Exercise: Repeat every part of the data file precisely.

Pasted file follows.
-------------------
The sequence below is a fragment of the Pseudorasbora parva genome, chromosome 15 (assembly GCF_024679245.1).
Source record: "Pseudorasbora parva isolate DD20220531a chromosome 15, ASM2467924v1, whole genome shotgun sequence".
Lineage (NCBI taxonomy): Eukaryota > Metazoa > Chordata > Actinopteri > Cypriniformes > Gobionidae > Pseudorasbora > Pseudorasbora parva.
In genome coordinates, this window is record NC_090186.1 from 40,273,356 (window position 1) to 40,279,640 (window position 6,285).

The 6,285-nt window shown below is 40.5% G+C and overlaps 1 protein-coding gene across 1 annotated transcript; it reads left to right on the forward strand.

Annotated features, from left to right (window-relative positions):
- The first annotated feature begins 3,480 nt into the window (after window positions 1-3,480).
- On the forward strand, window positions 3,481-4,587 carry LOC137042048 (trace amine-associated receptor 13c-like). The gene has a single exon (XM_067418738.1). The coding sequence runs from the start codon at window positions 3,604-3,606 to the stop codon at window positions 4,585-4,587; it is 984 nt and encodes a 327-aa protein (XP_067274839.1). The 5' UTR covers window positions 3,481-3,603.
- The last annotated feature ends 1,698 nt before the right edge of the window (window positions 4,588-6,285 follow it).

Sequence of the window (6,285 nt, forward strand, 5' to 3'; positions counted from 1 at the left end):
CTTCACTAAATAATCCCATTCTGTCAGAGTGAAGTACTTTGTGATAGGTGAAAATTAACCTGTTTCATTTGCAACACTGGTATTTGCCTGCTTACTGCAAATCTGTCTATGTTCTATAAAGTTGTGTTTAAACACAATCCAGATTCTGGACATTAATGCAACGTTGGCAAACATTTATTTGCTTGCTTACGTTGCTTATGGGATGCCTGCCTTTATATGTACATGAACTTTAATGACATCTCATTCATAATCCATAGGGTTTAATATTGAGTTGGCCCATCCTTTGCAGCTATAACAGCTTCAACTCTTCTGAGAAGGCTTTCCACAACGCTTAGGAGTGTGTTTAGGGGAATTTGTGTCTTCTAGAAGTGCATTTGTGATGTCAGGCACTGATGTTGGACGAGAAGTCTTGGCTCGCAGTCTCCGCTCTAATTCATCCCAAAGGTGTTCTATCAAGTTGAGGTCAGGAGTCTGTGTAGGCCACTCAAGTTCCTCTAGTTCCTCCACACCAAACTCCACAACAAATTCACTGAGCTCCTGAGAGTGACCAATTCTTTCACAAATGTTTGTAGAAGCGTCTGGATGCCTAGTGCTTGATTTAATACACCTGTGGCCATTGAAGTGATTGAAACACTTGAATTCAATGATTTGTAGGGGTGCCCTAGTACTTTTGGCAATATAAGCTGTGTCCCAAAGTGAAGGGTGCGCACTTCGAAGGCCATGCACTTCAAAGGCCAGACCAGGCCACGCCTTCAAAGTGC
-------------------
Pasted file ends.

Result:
The sequence below is a fragment of the Pseudorasbora parva genome, chromosome 15 (assembly GCF_024679245.1).
Source record: "Pseudorasbora parva isolate DD20220531a chromosome 15, ASM2467924v1, whole genome shotgun sequence".
Lineage (NCBI taxonomy): Eukaryota > Metazoa > Chordata > Actinopteri > Cypriniformes > Gobionidae > Pseudorasbora > Pseudorasbora parva.
In genome coordinates, this window is record NC_090186.1 from 40,273,356 (window position 1) to 40,279,640 (window position 6,285).

The 6,285-nt window shown below is 40.5% G+C and overlaps 1 protein-coding gene across 1 annotated transcript; it reads left to right on the forward strand.

Annotated features, from left to right (window-relative positions):
- The first annotated feature begins 3,480 nt into the window (after window positions 1-3,480).
- On the forward strand, window positions 3,481-4,587 carry LOC137042048 (trace amine-associated receptor 13c-like). The gene has a single exon (XM_067418738.1). The coding sequence runs from the start codon at window positions 3,604-3,606 to the stop codon at window positions 4,585-4,587; it is 984 nt and encodes a 327-aa protein (XP_067274839.1). The 5' UTR covers window positions 3,481-3,603.
- The last annotated feature ends 1,698 nt before the right edge of the window (window positions 4,588-6,285 follow it).

Sequence of the window (6,285 nt, forward strand, 5' to 3'; positions counted from 1 at the left end):
CTTCACTAAATAATCCCATTCTGTCAGAGTGAAGTACTTTGTGATAGGTGAAAATTAACCTGTTTCATTTGCAACACTGGTATTTGCCTGCTTACTGCAAATCTGTCTATGTTCTATAAAGTTGTGTTTAAACACAATCCAGATTCTGGACATTAATGCAACGTTGGCAAACATTTATTTGCTTGCTTACGTTGCTTATGGGATGCCTGCCTTTATATGTACATGAACTTTAATGACATCTCATTCATAATCCATAGGGTTTAATATTGAGTTGGCCCATCCTTTGCAGCTATAACAGCTTCAACTCTTCTGAGAAGGCTTTCCACAACGCTTAGGAGTGTGTTTAGGGGAATTTGTGTCTTCTAGAAGTGCATTTGTGATGTCAGGCACTGATGTTGGACGAGAAGTCTTGGCTCGCAGTCTCCGCTCTAATTCATCCCAAAGGTGTTCTATCAAGTTGAGGTCAGGAGTCTGTGTAGGCCACTCAAGTTCCTCTAGTTCCTCCACACCAAACTCCACAACAAATTCACTGAGCTCCTGAGAGTGACCAATTCTTTCACAAATGTTTGTAGAAGCGTCTGGATGCCTAGTGCTTGATTTAATACACCTGTGGCCATTGAAGTGATTGAAACACTTGAATTCAATGATTTGTAGGGGTGCCCTAGTACTTTTGGCAATATAAGCTGTGTCCCAAAGTGAAGGGTGCGCACTTCGAAGGCCATGCACTTCAAAGGCCAGACCAGGCCACGCCTTCAAAGTGC